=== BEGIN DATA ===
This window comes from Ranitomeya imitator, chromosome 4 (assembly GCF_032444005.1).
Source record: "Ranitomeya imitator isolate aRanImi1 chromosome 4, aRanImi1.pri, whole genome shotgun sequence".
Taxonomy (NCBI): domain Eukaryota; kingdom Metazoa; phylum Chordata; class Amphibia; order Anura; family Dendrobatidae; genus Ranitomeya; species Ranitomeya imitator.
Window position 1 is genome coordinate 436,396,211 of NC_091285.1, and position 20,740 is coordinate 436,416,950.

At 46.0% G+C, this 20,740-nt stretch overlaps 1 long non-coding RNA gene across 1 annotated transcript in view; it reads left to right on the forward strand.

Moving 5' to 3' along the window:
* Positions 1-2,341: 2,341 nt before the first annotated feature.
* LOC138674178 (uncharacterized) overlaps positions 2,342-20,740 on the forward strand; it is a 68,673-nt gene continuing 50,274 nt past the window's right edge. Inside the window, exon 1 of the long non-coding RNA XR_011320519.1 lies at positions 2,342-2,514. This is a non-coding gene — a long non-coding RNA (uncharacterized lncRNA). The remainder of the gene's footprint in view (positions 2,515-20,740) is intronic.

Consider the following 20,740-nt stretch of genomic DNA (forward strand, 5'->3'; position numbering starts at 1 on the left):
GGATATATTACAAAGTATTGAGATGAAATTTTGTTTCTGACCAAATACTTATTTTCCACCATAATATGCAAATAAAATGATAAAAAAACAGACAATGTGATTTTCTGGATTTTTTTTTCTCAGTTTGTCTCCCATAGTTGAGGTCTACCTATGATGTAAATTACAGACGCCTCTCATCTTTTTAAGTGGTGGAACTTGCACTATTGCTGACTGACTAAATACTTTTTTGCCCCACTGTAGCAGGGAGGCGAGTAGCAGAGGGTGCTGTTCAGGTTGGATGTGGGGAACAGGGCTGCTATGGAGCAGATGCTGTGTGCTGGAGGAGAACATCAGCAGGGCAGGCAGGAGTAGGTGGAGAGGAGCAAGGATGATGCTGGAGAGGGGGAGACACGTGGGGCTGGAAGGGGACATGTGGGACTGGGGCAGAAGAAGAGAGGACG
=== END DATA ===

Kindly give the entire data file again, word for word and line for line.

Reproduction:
This window comes from Ranitomeya imitator, chromosome 4 (assembly GCF_032444005.1).
Source record: "Ranitomeya imitator isolate aRanImi1 chromosome 4, aRanImi1.pri, whole genome shotgun sequence".
Taxonomy (NCBI): domain Eukaryota; kingdom Metazoa; phylum Chordata; class Amphibia; order Anura; family Dendrobatidae; genus Ranitomeya; species Ranitomeya imitator.
Window position 1 is genome coordinate 436,396,211 of NC_091285.1, and position 20,740 is coordinate 436,416,950.

At 46.0% G+C, this 20,740-nt stretch overlaps 1 long non-coding RNA gene across 1 annotated transcript in view; it reads left to right on the forward strand.

Moving 5' to 3' along the window:
* Positions 1-2,341: 2,341 nt before the first annotated feature.
* LOC138674178 (uncharacterized) overlaps positions 2,342-20,740 on the forward strand; it is a 68,673-nt gene continuing 50,274 nt past the window's right edge. Inside the window, exon 1 of the long non-coding RNA XR_011320519.1 lies at positions 2,342-2,514. This is a non-coding gene — a long non-coding RNA (uncharacterized lncRNA). The remainder of the gene's footprint in view (positions 2,515-20,740) is intronic.

Consider the following 20,740-nt stretch of genomic DNA (forward strand, 5'->3'; position numbering starts at 1 on the left):
GGATATATTACAAAGTATTGAGATGAAATTTTGTTTCTGACCAAATACTTATTTTCCACCATAATATGCAAATAAAATGATAAAAAAACAGACAATGTGATTTTCTGGATTTTTTTTTCTCAGTTTGTCTCCCATAGTTGAGGTCTACCTATGATGTAAATTACAGACGCCTCTCATCTTTTTAAGTGGTGGAACTTGCACTATTGCTGACTGACTAAATACTTTTTTGCCCCACTGTAGCAGGGAGGCGAGTAGCAGAGGGTGCTGTTCAGGTTGGATGTGGGGAACAGGGCTGCTATGGAGCAGATGCTGTGTGCTGGAGGAGAACATCAGCAGGGCAGGCAGGAGTAGGTGGAGAGGAGCAAGGATGATGCTGGAGAGGGGGAGACACGTGGGGCTGGAAGGGGACATGTGGGACTGGGGCAGAAGAAGAGAGGACG